Officials from the Interior Department set up meetings in Kaktovik, Utgiagvik, Fairbanks and Anchorage to advance their agenda of leasing the Arctic Refuge as fast as they can.
The Interior deputy secretary spoke at the Alaska Support Industry Alliance meeting on March 8 in Anchorage, but he didn’t meet with the Gwich’in, the people who call the Arctic Refuge “Iizhik Gwats’an Gwandaii Goodlit” or “the place where life begins.”
When federal officials visited Alaska this month, they made it clear through their actions that they will disregard the voices and human rights of the Gwich’in people in favor of industry and politicians.
The coastal plain is our identity
Bernadette Demientieff, executive director of the Gwich’in Steering Committee, joined an Arctic Refuge rally in Fairbanks last week to protest the exclusion of her people from DOI meetings, and in fighting to protect the coastal plain of the Arctic Refuge,
“Protecting the coastal plain is protecting our identity, our human rights, and our culture,” she said at the rally and in a press release. “The Interior and the Alaska delegation have ignored our human rights in favor of the oil and gas industry,” she said. “They insist on plunging recklessly into drilling the coastal plain of the Arctic Refuge – a place we know as the sacred lands that support the Porcupine Caribou Herd and my people.”
Congress pushed the Refuge under the bus
Congress passed a budget last December that would allow oil and gas development in the Arctic Refuge, despite decades of bipartisan support for protecting America’s iconic Arctic region.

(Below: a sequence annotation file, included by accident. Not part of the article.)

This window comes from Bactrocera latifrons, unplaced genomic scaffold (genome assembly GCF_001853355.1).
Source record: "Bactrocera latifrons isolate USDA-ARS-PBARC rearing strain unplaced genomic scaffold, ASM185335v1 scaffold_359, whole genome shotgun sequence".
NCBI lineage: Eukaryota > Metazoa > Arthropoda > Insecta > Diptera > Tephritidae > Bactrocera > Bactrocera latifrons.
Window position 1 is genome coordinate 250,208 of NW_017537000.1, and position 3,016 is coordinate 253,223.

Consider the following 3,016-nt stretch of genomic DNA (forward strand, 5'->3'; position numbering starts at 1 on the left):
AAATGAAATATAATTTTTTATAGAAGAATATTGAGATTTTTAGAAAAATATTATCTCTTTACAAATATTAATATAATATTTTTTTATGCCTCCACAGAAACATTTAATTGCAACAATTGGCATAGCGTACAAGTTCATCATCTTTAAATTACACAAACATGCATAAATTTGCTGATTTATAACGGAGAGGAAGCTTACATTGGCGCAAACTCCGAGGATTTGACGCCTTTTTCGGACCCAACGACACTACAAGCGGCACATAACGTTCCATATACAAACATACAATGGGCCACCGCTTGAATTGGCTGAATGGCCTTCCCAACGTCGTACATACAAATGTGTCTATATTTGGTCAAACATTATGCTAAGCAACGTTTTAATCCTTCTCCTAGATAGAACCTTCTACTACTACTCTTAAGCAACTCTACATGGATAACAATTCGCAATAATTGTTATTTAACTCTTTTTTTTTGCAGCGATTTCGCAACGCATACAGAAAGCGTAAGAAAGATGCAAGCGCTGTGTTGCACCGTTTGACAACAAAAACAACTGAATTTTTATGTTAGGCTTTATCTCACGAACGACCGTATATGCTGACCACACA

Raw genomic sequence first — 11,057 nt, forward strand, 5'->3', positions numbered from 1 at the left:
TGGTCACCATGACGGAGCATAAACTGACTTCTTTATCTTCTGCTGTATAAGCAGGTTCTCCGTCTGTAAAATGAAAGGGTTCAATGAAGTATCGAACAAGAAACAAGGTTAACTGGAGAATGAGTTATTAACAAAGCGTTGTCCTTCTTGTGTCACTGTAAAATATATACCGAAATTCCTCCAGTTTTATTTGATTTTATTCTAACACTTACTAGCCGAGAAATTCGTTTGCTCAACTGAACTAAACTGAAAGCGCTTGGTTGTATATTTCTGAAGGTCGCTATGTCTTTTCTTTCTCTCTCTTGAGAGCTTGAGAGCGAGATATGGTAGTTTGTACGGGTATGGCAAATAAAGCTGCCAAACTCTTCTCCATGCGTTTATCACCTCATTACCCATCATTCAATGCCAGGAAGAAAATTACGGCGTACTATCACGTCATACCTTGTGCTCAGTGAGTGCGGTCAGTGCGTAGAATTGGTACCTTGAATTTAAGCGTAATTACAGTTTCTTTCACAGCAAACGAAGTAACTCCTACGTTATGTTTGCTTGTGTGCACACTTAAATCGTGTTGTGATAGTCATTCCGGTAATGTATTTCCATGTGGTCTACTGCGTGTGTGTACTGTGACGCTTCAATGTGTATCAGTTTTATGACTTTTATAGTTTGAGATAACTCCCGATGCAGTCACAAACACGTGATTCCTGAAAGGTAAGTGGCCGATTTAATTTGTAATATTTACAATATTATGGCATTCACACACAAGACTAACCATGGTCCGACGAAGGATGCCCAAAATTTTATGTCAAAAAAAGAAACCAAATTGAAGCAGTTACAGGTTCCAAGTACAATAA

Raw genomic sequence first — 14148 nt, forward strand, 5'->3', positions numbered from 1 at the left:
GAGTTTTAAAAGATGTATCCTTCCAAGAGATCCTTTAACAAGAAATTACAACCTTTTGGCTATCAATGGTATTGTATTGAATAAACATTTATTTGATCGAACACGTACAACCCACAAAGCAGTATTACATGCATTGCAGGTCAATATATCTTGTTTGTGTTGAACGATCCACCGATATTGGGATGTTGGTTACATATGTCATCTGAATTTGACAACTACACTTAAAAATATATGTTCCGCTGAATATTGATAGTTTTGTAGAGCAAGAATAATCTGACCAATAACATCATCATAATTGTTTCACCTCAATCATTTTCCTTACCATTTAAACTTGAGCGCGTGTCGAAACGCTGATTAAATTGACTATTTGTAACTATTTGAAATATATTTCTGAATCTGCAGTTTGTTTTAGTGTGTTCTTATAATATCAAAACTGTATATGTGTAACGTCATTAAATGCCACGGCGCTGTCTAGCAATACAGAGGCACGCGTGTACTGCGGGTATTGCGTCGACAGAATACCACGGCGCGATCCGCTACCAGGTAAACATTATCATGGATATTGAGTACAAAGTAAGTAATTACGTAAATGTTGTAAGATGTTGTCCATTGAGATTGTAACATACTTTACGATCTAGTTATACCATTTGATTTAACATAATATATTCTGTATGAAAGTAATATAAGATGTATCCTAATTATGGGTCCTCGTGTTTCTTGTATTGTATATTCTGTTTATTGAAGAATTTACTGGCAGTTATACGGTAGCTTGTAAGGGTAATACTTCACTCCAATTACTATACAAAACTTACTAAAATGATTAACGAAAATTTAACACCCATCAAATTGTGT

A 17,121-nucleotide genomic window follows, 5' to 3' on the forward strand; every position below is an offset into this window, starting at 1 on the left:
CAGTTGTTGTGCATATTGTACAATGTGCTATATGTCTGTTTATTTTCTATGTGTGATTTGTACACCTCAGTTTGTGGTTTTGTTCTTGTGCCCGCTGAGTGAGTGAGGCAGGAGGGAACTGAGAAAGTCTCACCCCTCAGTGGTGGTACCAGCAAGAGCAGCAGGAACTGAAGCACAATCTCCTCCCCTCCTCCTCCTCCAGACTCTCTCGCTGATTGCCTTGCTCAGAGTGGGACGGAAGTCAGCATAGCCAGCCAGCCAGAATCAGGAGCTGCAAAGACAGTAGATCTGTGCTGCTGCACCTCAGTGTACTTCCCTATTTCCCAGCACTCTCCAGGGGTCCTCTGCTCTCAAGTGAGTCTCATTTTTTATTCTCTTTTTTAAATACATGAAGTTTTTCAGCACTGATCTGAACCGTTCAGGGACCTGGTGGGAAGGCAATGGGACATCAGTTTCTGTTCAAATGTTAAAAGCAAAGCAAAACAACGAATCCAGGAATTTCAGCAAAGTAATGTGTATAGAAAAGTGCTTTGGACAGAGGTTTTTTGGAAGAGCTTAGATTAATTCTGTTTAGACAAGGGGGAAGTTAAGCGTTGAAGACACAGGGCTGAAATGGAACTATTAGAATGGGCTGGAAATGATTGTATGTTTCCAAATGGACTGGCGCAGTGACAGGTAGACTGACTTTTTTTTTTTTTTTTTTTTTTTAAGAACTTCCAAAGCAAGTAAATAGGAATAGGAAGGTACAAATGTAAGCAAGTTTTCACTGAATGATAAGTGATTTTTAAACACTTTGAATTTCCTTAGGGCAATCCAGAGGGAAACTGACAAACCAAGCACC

President Dwight Eisenhower first set aside the Arctic Refuge area in 1960 “for the purpose of preserving unique wildlife, wilderness and recreational values.” Congress expanded the range and renamed it the Arctic National Wildlife Refuge in 1980. The purpose of the Refuge has always been to protect wildlife and preserve a cultural way of life that has persisted for millennia.
The language of the drill bill passed by Congress —and conveniently tucked away in a budget process that lacked adequate debate or transparency—allows the fossil fuel industry to turn the coastal plain of the Arctic Refuge into another Prudhoe Bay.
During those Congressional hearings, Senator Lisa Murkowski made promises to uphold environmental protections and tribal input. The Interior’s visit this month proved that those promises would be broken, said Demientieff, and that neither federal nor state leaders intend to listen to or consider the Gwich’in people.
“Any threat to the coastal plain is a threat to the Gwich’in,” she said.
The traditional lands of the Gwich’in extend across Northern Alaska and Western Canada, but they do not go to the coastal plain. They consider the coastal plain the sacred grounds for the caribou to calve and feed.
Their culture and communities rely on the caribou and have for thousands of years.
The Gwich’in will fight every step of the way
The Interior visit to Alaska set the stage for pushing through an administrative process for oil and gas leasing in the Refuge. Soon, the Interior will release a notice in the Federal Register that will kick off a scoping period and attempt to fast track a draft environmental impact statement.
“Everything is happening so fast now,” said Demientieff, “and that’s what the people in power want. They intend to ramrod through oil and gas leasing in the Refuge even when it means shortcutting science, public process, traditional knowledge and a real evaluation of what is at stake. The Interior should know that we will not be quiet and we will not be ignored. We will fight to protect the Arctic Refuge every step of the way.”
The Gwich’in Steering Committee was founded in 1988 by Gwich’in elders to protect the Coastal Plain of the Arctic National Wildlife Refuge from oil and gas activities.
Trustees represents the steering committee and has worked to protect the Arctic Refuge for decades.